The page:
The docks of Shipwreck Cove were as ramshackle as the rest of the city, but on days such as today, when the sun glittered on the still waters and the ships’ colours gleamed bright and cheerful, Elizabeth felt it was one of the most beautiful places in the world.
Especially so when the Caída del Gorrión rode at anchor, waiting for her captain and ready to make sail. “Will you not come with us?” she asked Will as they walked, hand-in-hand, along the docks toward her ship. “It’s beautiful weather to be at sea, and the journey’s not long. We’ll be back inside a month.”
He smiled that quiet smile of his. “I’ve been ashore only six months, my love – if you can call this place ‘shore’ – and I’ve no desire to spend even a day at sea.” He stopped her with a gentle tug. “Unless it is to sail home, for good.”
“Will…” She touched his face and smiled, though her heart was uneasy at the weight in his voice. “Is it really so bad here?”
He leaned into her palm, then turned to kiss it. “Ten years at sea, Elizabeth. I yearn for the scent of green grass and rain-damp soil, for the feel of the earth beneath my feet. Can you not understand that?”
“Of course I can.” She looked over at her ship, smiling when she saw her son – their son – already high in the Gorrión’s rigging. “But you must understand that I have built a life here, for Liam and I. To leave now…”
“Yes,” Will said earnestly. “A life for you and Liam, and I have nothing but admiration for all that you’ve done. But it’s not just you and Liam now, is it? We’re together, at last. A family. And we can have a new life, somewhere were grass grows and trees bear fruit… I’ve had so much of the sea, so much of death. Elizabeth, can we not live among growing things instead of the rotting bones of these dead hulks?”
It seemed odd to her that Will could not see the beauty of Shipwreck Cove, that he couldn’t appreciate the loveliness in the sculpted lines of the ships, or the chaotic brilliance of the life surrounding them. No grass, no trees, but people – wonderful, eccentric, vibrant people from all over the world. The idea of living alone, far from the sea and all it washed ashore, filled her with a suffocating kind of panic. Not to mention the thought of abandoning her people, her duties… “What would I do?” she asked him. “What would I do in this new life?”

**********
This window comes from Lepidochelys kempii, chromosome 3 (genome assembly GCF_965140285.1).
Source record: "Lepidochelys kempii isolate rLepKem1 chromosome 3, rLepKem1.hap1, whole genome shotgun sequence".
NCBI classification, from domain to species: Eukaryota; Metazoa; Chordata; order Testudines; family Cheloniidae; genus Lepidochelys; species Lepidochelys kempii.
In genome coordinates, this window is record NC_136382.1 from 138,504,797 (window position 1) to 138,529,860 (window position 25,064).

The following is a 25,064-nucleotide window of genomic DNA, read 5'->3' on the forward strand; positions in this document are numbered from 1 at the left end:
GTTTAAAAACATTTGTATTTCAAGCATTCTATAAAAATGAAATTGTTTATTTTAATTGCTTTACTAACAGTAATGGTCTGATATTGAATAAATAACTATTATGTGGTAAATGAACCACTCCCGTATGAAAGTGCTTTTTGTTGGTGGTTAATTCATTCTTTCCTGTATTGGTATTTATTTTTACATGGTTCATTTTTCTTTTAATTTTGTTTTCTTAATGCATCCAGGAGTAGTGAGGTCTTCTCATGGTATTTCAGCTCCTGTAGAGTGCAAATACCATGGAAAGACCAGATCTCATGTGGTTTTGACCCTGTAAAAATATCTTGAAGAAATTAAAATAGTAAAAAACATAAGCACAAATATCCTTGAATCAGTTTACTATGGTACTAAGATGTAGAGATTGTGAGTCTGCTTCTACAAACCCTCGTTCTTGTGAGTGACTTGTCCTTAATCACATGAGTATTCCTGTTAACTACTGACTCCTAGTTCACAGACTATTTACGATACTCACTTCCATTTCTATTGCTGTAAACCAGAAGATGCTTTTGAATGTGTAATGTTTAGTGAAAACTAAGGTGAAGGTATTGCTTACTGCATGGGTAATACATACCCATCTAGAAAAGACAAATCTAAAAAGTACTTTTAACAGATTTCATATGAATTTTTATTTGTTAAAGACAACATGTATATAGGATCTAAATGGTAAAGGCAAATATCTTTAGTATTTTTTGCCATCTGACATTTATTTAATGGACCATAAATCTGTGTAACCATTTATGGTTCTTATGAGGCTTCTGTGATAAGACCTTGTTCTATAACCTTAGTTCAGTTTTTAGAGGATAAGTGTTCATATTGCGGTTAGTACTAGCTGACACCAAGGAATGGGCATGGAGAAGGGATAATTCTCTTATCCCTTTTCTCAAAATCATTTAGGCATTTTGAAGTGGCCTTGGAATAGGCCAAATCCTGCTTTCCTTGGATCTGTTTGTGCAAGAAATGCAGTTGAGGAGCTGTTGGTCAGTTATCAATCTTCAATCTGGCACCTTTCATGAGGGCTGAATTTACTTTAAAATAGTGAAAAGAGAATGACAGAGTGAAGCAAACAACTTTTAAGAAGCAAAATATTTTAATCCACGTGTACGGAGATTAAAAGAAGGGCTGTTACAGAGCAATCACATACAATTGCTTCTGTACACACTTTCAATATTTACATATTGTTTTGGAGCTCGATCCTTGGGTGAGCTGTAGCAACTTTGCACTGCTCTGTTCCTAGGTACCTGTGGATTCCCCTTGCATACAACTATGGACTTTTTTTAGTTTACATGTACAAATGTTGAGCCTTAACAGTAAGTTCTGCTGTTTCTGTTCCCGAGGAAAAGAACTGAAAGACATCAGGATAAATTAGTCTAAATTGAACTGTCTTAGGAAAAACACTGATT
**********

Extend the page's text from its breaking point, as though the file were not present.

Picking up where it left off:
His eyes grew tender, warm. “Mother another child, perhaps? Or two. Be the warm heart of our family, Elizabeth.”
A proper role, indeed, for a lady of good breeding. She shivered in a sudden cool breeze. “We’ll talk more upon my return.”
“I’ll count the days.”
She smiled, though felt little humour. “That used to be my lot.”
“Mine too,” he reminded her with a kiss. “Don’t think I wasn’t—”
“Captain Swann!” The shout came from the far end of the dock, Sanders running toward them, red-faced and puffed.
She exchanged a glance with Will. “What is it?” she asked as her first mate drew closer.
“You’re needed, Captain. Right away.”
“About what?” She cast a wistful look at her ship, dancing in the sunshine. “Can Captain Teague not deal with it?”
“’Tis Captain Teague who requests your presence, Miss. In his private quarters.”
Elizabeth sighed. “Bloody pirates! Must I do everything myself?” To Will she said, “Tell the crew to hold fast, we’ll miss the tide now and will have to wait until the morning. Console Liam as best you can.”
Will nodded, though failed to hide his pleasure at her delay – a fact that rankled Elizabeth more than she thought proper.
No doubt once the state cabin of some vast galleon, Captain Teague’s quarters presided over the Great Hall of Shipwreck cove. The hall was silent and empty today, and though the balcony doors were open Elizabeth found Teague in his customary deep leather chair near the fireplace, puffing on his long-stemmed pipe. A treasure trove of trinkets and antiquities covered the walls and sat in ramshackle piles in this pirate’s den, his life writ as large here as upon his weathered face.
It was rare that Elizabeth was summoned to his presence – and summoned was exactly the right word, for all that she was King of this place. So, despite her disappointment at losing a good day’s sailing, she was curious as she let her eyes grow accustomed to the gloom Teague preferred. “I was about to set sail,” she said as she approached the true power of Shipwreck Cove. “What is it that needs such urgent attention?”
Teague said nothing at first, simply sucked on his pipe and blew out a long, blue streamer of smoke. Then he said, “A message.”
He jerked his head toward the fireplace and sucked again on his pipe. “Listen for yourself.”
It was only then that she realised they were not alone. Another man stood, statue-still, on the opposite side of the fireplace. Dressed in soft brown leathers, from his long coat to his buckskin boots, he had not the look of a pirate about him. Night-dark eyes shone from a fine-boned face, his ebony hair gleamed in the firelight and was tied loosely at the nape of his neck, and when he offered her a courteous bow he moved with the lithe grace of a cat. He was easily one of the handsomest men Elizabeth had ever met. “Enriquillo Barahona,” he said in a softly accented voice. Not Spanish, though, something else.
She inclined her head in a short bow of her own. “Captain Elizabeth Swann. What brings you to Shipwreck Cove, sir?”
“You do, as it happens, Captain Swann.”
“Me?” She looked at Teague, but he was watching her with his usual inscrutability and gave nothing away. “Have you a matter to be brought before the Brethren, then?”
“No. The matter is personal.”
Elizabeth frowned. “How so? I don’t believe we’ve ever met.”